White was actually known as the color of mourning for French Royalty. So when Mary Queen of Scots wore a white wedding gown in 1558 to marry the Dauphin of France, it was actually seen as a major faux pas that caused quite a scandal. Instead of inspiring women to copy her style, most people just gossiped about her mistake. After her husband died two years later, many accused Mary's white wedding dress of cursing him. (via Bustle)
The Production of White Wedding Dresses in Western Culture
During World War II, there were U.S. wartime rations of fabric which meant there were limits on the amount of fabric that could be used to create clothing. At the same time, there was a surge in the number of weddings that were happening due to American soldiers returning from war. As a result, the war sparked changes in the design of wedding dresses.
In 1943, Federal Limitation Order 85 dictated that only 1.75 yards of fabric could be used to create a single dress. The American Association of Bridal Manufacturers lobbied for an exemption to this limitation order, arguing that wedding celebrations were important to the overall morale of citizens. The association conducted a study of 2,000 brides to argue their point that getting married in a traditional way was part of their way of life and that these soldiers deserved that privilege.
The AABM were ultimately successful, and the order exempted wedding gowns from the limits on fabric. (via The Conversation)
Non-white wedding gowns
This rhyme from the mid-1800s recorded in the Farmer's Almanac sheds light on a bride's wedding dress color choice:
Married in White, you have chosen right
Married in Grey, you will go far away
Married in Black, you will wish yourself back,
Married in Red, you will wish yourself dead,
Married in Green, ashamed to be seen,
Married in Blue, you will always be true,
Married in Pearl, you will live in a whirl,
Married in Yellow, ashamed of your fellow,
Married in Brown, you will live in the town,
Married in Pink, your spirit will sink.
This was, maybe not so coincidentally, right around the time of Queen Victoria's wedding, and so the trend begun!
Non-white wedding dresses in movies, books, or worn by celebrities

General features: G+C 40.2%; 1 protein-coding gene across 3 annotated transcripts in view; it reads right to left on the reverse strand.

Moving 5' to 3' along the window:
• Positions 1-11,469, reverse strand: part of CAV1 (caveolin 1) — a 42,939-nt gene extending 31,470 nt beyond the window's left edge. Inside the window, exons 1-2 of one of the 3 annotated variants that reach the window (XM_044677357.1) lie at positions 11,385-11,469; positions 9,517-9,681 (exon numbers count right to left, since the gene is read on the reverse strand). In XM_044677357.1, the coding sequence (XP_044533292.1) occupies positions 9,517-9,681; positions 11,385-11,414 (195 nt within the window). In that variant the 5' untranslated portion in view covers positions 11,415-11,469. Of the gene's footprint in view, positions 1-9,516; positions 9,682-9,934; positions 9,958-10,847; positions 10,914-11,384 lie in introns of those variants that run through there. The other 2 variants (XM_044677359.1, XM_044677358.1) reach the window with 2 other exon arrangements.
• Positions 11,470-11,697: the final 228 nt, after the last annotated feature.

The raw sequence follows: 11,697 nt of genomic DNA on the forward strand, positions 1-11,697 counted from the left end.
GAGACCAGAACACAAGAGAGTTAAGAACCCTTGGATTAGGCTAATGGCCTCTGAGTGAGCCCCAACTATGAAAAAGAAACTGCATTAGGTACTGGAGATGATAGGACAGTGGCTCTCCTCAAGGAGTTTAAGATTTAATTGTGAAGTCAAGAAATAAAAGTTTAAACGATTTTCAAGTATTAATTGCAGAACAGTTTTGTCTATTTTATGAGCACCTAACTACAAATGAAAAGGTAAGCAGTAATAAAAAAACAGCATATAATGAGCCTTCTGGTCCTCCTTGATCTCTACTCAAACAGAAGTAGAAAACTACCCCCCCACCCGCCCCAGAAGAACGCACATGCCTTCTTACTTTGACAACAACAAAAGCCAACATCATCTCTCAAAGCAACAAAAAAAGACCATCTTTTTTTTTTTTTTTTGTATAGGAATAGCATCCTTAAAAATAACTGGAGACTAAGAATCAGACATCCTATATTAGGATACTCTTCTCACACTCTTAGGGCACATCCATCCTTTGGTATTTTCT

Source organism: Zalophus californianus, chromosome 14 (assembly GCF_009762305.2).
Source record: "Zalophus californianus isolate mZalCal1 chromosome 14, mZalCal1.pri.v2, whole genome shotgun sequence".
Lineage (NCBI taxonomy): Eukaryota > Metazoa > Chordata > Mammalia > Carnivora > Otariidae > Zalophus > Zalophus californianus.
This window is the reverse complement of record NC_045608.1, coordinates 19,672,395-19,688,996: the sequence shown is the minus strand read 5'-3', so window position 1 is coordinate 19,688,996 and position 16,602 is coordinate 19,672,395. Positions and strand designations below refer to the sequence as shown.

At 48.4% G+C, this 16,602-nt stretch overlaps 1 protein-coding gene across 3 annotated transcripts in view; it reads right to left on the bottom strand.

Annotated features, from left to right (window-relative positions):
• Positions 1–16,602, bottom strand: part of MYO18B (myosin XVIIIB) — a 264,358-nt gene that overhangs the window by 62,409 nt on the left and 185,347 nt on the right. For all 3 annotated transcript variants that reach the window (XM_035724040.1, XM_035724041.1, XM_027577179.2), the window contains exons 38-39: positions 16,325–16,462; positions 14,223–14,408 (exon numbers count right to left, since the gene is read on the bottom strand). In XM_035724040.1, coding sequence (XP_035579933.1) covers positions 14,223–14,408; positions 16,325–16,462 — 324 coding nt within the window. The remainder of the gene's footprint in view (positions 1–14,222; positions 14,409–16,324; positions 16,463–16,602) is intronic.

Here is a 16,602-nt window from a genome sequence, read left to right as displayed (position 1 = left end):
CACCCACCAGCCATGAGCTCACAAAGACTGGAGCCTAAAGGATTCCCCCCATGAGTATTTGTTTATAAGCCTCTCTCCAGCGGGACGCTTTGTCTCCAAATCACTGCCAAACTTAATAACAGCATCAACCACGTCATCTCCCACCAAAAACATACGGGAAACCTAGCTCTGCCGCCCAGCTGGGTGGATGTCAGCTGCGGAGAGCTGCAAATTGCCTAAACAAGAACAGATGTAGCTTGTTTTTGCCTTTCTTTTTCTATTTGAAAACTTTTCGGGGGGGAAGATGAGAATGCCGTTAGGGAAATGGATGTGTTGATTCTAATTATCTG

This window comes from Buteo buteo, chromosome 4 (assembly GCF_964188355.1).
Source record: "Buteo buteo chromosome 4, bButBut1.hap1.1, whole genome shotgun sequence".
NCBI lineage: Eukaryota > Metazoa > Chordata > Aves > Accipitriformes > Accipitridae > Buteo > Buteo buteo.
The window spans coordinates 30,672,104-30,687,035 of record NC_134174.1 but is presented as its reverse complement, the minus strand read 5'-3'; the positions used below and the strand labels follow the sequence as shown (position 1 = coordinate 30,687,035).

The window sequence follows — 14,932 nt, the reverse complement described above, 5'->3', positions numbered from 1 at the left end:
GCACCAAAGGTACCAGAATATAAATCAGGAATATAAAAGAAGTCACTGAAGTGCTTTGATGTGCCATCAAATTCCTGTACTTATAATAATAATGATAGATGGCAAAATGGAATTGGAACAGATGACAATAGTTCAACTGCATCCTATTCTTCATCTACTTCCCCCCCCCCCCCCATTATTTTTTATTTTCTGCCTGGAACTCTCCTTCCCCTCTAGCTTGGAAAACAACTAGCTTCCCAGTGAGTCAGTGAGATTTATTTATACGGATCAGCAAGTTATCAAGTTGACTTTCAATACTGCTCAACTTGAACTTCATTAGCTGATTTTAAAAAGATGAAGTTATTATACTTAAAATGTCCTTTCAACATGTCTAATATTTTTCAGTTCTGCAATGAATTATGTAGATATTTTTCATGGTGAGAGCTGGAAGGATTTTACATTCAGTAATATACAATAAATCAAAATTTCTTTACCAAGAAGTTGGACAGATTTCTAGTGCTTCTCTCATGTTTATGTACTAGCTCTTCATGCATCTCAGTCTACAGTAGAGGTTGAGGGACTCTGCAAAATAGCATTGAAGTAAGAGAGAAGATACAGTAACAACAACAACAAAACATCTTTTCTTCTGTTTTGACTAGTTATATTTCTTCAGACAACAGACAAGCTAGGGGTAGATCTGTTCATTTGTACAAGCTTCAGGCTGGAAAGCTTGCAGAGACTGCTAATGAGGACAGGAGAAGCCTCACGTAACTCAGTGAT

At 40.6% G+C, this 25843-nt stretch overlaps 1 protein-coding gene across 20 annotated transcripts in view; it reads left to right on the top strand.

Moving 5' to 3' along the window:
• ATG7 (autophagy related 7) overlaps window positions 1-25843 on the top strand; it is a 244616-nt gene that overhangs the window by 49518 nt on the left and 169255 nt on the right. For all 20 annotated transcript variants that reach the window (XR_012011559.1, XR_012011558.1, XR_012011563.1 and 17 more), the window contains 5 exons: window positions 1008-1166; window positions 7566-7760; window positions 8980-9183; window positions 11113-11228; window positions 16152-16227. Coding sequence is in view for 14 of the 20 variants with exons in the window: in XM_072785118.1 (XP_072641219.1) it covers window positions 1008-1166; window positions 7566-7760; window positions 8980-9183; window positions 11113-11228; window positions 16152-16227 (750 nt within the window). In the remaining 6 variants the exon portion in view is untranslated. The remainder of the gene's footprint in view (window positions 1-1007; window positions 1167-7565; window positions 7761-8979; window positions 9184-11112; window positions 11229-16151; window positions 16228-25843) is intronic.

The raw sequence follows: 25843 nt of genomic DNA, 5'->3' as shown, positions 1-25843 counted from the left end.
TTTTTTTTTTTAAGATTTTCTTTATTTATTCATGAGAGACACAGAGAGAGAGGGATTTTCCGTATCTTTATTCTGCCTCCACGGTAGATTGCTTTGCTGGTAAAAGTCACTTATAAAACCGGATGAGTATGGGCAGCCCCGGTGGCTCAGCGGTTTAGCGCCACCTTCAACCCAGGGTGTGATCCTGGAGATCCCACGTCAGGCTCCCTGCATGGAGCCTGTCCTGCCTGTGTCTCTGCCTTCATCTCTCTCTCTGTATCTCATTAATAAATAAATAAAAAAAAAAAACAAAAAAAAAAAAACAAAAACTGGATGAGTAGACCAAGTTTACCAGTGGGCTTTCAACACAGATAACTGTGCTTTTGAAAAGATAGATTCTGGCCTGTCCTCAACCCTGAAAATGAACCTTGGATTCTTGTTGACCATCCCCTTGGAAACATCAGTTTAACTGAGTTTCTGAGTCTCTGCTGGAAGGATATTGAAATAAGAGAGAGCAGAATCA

TV & Movie Moments
- In the movie The Vow, Rachel McAdams wears a short pink dress with a matching veil when her character marries Channing Tatum.
- Miranda Hobbes in Sex and the City wore deep red velvet outfit in her wedding to Steve.
- Christina Yang wore a crimson dress in her wedding to Owen on Grey's Anatomy.
- Blair Waldorf wore a blue sequin and beaded gown in her Central Park elopement to Chuck Bass in Gossip Girl.
Check out this entire slideshow from Cosmopolitan for some iconic bridal moments.
- Jessica Biel wore Pink in her wedding to Justin Timberlake.
- Gwen Stefani's dress was dyed pink underneath in her wedding to Gavin Rossdale.
- Mandy Moore also wore pink in her 2018 wedding to musician Taylor Goldsmith.
- Sarah Jessica Parker wore an off-the-rack black dress in her 1997 wedding to Matthew Broderick.
No matter what you decide, you should wear what makes you feel your bridal best on your big day! Whether that's a white dress, a white pantsuit or jumpsuit, or a colored outfit in a hue of your choice– choose what feels best to you!
Will you be wearing a white dress on your wedding day or are you tossing this tradition? Let's discuss this subject in the community!
Favorite Wedding Dresses from BHLDN
About The Bouquet Toss Podcast
The Bouquet Toss is a wedding planning podcast that empowers couples to plan a meaningful, authentic, and affordable wedding celebration! On the show, we will have candid conversations all about weddings and why we do them the way we do so that couples can plan their weddings based on their own values, and not on the expectations of others.
In our Budget-Savvy Wedding Planning Community, we see the same questions asked over and over again. So many couples seem to be seeking permission to plan their weddings on their own terms, and we’re here to say go for it! We believe you should have your day, your way and our goal is to help empower you to plan a wedding celebration that actually feels authentic to you.